Thailand: bail offers hope for detained refugees
18 April 2012|Molly Mullen
Bangkok, 18 April, 2012 – After two years in detention, Eelavan sat at the JRS office in Bangkok with a smile on his face. He had big news.
After being bailed from Bangkok’s Immigration Detention Centre he and his wife finally made their wish come true. They are now expecting their first baby.
“We have been together 13 years but have been apart for seven. This is the first time we have really been together,” Eelavan said.
He and his wife faced abuse and torture at the hands of the Sri Lankan military because he was trained as a child soldier for the Liberation Tigers of Tamil Eelam (LTTE). He fled to Bangkok where he claimed asylum at the airport. He was detained on the spot.
In November, JRS facilitated in the bail out of 16 detainees, by acting as guarantor for detainees who have refugee status, are able to pay their own bail and have accommodation prepared upon release. Bail applications are then sent to the IDC superintendent for review with the final decision being made by the Immigration Commissioner.. At the beginning of the process, JRS staff in IDC inform the Urban Refugee Programme team so they can continue to follow up with all people bailed by JRS and coordinate with other agencies in regard to housing, healthcare and education.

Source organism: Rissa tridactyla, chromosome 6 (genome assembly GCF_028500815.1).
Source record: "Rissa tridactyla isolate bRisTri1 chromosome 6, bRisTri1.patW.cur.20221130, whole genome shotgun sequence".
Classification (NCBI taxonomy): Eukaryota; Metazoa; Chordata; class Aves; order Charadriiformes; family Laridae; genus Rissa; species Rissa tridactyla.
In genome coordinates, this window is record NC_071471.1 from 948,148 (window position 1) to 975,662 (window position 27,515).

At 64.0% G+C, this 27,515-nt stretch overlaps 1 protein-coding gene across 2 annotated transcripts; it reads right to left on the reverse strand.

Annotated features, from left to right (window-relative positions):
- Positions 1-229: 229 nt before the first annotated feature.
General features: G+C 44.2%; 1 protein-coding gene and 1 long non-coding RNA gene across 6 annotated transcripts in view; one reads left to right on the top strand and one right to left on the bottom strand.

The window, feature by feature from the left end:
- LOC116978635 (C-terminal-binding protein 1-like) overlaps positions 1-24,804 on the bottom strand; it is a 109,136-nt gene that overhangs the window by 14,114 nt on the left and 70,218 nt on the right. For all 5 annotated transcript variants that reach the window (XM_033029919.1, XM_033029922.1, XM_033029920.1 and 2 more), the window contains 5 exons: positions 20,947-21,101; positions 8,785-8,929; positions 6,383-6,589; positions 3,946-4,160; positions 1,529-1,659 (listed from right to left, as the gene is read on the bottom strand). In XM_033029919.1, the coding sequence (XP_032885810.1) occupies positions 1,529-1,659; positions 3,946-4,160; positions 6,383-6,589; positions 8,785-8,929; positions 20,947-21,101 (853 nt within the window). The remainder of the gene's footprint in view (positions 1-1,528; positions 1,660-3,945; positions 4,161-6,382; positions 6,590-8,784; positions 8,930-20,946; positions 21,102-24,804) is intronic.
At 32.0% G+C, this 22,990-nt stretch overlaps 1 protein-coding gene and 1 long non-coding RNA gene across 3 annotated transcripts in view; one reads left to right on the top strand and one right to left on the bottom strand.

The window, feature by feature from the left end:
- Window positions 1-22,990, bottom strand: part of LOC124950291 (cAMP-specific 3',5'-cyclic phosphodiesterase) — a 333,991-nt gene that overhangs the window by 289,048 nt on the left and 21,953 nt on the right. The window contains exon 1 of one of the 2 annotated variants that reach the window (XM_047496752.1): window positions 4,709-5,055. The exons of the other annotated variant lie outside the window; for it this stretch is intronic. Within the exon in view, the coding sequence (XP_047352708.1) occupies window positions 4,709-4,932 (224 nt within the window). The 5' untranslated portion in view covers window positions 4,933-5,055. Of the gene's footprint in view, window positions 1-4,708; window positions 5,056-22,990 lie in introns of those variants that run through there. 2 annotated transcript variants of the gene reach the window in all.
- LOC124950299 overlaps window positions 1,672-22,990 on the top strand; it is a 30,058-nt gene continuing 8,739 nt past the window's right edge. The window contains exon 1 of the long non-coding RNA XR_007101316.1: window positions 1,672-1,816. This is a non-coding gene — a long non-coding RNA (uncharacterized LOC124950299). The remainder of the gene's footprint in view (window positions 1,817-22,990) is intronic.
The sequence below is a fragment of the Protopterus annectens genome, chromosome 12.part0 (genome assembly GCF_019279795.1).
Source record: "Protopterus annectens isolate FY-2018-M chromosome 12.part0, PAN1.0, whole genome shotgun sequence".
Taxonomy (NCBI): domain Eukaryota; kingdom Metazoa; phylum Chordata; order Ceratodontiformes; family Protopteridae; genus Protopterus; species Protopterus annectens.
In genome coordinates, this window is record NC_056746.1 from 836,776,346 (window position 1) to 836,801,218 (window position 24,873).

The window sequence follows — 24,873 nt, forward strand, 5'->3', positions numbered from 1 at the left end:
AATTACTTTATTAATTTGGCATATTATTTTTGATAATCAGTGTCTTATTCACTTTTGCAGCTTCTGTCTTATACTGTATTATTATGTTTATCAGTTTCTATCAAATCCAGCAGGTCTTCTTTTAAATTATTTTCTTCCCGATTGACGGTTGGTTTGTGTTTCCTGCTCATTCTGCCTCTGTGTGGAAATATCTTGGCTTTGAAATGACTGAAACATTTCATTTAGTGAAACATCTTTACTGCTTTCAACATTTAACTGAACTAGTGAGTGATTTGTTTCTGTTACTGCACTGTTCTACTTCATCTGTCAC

The bail program has continued and JRS has been the guarantor for 84 refugees, some of whom have been detained more than five years as punishment for fleeing for their lives to a country where they do not hold proper documentation.
The short-term goal of bailing out refugees is to get vulnerable people out of detention and into the community. However, bail is being pursued in conjunction with the long-term goal of a change of legislation to allow refugees and asylum seekers to stay in the country temporarily.
In the meantime JRS is part of a task force to promote alternatives to detention.
“They opened the door and told us we could leave. To be in the free air made us very happy. And at night, to see the night sky I had the same feeling,” Eelavan said.
Molly Mullen, assistant regional communications officer, JRS Asia Pacific